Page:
Tahoori noted that it was exciting to see how circuit engineering research can contribute to finding the possible causes and treatments of complex human diseases. "Modeling a problem in a different domain and using tools, methods, and techniques available in the other modeling domain can lead to breakthrough solutions for the original problem," he said. "This is what cross-disciplinary research is all about."


'/>"/>

Contact: Sheryl Weinstein
sheryl.m.weinstein@njit.edu
973-596-3436
New Jersey Institute of Technology
Source:Eurekalert

Related biology news :

1. LSU professors work to improve efficiency of ethanol fuel
2. LSU professor looks for life in and under antarctic ice
3. UGA Odum School of Ecology professor receives grant to study West Nile Virus in NYC
4. ETH Zurich professor Ari Helenius awarded Benoist Prize
5. Bad carbs not the enemy, University of Virginia professor finds
6. KGI professor contributes new insights on jumping genes
7. Professor Sir Martin Evans wins Nobel Prize for Medicine
8. Iowa State professors genome research published in the latest issue of Science
9. LSU professor studies army-ant-following birds
10. K-State chemistry professor to receive Masao Horiba award
11. TAU professor finds global warming is melting soft coral
Post Your Comments:
*Name:
*Comment:
*Email:
(Date:11/16/2016)... Calif. , Nov. 16, 2016 ... user experience and security for consumer electronics, and ... the financial and retail industry, today announced a ... and convenient way to authenticate users of mobile ... Sensory,s TrulySecure™ software which requires no ...
(Date:11/14/2016)... Fla., Nov. 14, 2016  xG Technology, Inc. ("xG" ... providing critical wireless communications for use in challenging operating ... September 30, 2016. Management will hold a conference call ... 5:00 p.m. Eastern Time (details below). Key ... a $16 million binding agreement to acquire Vislink Communication ...
(Date:6/22/2016)... 2016  The American College of Medical Genetics and Genomics ... as one of the fastest-growing trade shows during the ... Bellagio in Las Vegas . ... growth in each of the following categories: net square feet ... of attendees. The 2015 ACMG Annual Meeting was ranked 23 ...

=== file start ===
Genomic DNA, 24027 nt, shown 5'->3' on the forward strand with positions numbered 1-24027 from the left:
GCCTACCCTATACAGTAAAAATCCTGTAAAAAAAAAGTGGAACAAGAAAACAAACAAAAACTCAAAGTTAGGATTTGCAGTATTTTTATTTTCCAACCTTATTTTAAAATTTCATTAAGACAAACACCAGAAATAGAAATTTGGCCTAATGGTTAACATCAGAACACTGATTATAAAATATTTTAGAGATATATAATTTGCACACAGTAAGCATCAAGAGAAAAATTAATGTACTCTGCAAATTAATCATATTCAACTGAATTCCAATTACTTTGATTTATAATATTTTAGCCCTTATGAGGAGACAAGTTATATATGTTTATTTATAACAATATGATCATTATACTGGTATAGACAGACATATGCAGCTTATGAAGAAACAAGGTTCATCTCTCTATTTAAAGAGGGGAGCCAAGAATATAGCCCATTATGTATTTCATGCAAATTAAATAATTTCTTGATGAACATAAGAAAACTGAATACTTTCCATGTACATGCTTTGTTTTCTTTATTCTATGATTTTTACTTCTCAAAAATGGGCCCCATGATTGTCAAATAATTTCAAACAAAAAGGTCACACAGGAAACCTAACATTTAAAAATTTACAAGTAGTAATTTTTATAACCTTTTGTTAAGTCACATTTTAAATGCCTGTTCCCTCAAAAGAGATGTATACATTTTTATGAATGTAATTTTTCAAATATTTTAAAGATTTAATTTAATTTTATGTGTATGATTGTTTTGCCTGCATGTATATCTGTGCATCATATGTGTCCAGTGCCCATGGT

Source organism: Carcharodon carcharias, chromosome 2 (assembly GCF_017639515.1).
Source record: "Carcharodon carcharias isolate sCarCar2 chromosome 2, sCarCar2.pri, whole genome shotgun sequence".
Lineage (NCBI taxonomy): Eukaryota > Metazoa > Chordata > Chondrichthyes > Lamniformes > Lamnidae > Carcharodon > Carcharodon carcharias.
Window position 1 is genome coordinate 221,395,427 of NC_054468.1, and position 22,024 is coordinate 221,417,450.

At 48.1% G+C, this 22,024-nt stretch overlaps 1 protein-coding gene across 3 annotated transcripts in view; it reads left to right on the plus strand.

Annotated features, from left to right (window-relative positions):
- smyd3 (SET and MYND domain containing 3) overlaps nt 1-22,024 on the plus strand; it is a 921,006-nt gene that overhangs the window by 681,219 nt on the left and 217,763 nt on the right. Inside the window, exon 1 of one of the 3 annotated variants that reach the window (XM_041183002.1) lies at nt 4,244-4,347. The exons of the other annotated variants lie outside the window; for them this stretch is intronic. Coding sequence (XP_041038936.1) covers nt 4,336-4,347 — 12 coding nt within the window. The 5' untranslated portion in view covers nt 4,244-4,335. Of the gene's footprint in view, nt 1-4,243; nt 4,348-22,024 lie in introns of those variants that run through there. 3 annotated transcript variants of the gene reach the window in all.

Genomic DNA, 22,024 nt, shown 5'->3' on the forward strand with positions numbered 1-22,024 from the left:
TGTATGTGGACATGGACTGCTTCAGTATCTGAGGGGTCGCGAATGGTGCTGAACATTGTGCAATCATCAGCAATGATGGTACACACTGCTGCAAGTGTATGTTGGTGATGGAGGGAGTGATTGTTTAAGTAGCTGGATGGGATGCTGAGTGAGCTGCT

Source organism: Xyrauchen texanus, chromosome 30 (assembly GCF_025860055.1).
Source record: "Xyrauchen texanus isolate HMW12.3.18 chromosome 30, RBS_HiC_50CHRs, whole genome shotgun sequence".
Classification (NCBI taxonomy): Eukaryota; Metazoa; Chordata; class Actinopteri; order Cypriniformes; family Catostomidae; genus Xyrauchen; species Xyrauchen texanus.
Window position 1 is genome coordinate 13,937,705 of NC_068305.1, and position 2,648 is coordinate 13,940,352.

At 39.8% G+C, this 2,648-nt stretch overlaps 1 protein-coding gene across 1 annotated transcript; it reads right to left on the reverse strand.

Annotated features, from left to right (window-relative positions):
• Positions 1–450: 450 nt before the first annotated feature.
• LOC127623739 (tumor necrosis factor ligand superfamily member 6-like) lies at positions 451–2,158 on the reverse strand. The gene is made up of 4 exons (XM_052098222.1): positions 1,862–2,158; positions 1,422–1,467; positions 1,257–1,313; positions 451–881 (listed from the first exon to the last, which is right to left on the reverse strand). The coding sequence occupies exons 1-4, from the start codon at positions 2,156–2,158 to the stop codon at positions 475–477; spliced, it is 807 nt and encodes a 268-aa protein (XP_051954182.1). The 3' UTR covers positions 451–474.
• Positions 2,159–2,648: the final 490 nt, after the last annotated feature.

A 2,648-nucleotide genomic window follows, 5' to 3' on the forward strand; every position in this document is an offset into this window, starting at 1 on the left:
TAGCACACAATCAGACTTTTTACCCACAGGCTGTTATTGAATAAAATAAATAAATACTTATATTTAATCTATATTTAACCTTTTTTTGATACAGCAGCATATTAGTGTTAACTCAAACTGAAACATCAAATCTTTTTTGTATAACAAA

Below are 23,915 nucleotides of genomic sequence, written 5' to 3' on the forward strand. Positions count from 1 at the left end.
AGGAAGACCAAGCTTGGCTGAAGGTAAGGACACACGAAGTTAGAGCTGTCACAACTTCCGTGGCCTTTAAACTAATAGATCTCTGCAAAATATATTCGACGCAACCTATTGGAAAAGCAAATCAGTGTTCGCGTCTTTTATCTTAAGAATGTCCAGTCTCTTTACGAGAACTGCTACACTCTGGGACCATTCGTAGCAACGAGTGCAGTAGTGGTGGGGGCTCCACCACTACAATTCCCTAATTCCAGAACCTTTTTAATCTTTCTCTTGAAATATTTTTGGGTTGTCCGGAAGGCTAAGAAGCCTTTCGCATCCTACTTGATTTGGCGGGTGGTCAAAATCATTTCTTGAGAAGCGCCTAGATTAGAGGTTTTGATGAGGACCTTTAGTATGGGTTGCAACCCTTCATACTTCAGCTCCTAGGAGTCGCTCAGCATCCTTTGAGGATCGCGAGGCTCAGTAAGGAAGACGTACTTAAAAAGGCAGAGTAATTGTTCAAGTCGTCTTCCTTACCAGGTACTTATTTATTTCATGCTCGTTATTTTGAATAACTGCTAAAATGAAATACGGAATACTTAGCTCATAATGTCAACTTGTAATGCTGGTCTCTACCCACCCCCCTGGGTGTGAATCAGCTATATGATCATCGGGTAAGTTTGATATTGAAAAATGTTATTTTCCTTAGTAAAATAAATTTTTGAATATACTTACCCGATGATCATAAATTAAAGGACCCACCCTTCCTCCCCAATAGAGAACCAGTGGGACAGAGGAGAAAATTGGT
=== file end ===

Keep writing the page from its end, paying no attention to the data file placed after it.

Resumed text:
Breaking Biology News(10 mins):
(Date:12/5/2016)... 5, 2016  Eisai Inc. announced today final ... of rufinamide, which were presented at the 2016 ... held from December 2-6 in Houston, ... tolerability and cognitive data showed that patients who ... and tolerability profiles, cognitive development and behavior, compared ...
(Date:12/5/2016)... 2016 The U.S. Biotechnology industry ... billion of revenue and some $890 billion of total ... global biopharmaceuticals, and this figure is expected to exceed ... up these four equities for assessment: Northwest Biotherapeutics Inc. ... ACAD ), Acorda Therapeutics Inc. (NASDAQ: ...
(Date:12/4/2016)... (PRWEB) , ... December 03, 2016 , ... ... ground-breaking microbiome studies. A microbiome impact grant award has been made to Dr. ... of heavy smoking and drinking on the oral microbiome. Grant proposals have been ...
(Date:12/4/2016)... CAMBRIDGE, Mass. and CAPE ... SystemOne, a company focused on connecting ... the developing world, and Daktari Diagnostics, a company ... its portable and ultrasensitive immunoassay-based CarePlatform™, today announced ... license agreement to integrate Daktari,s technology platform with ...
Breaking Biology Technology: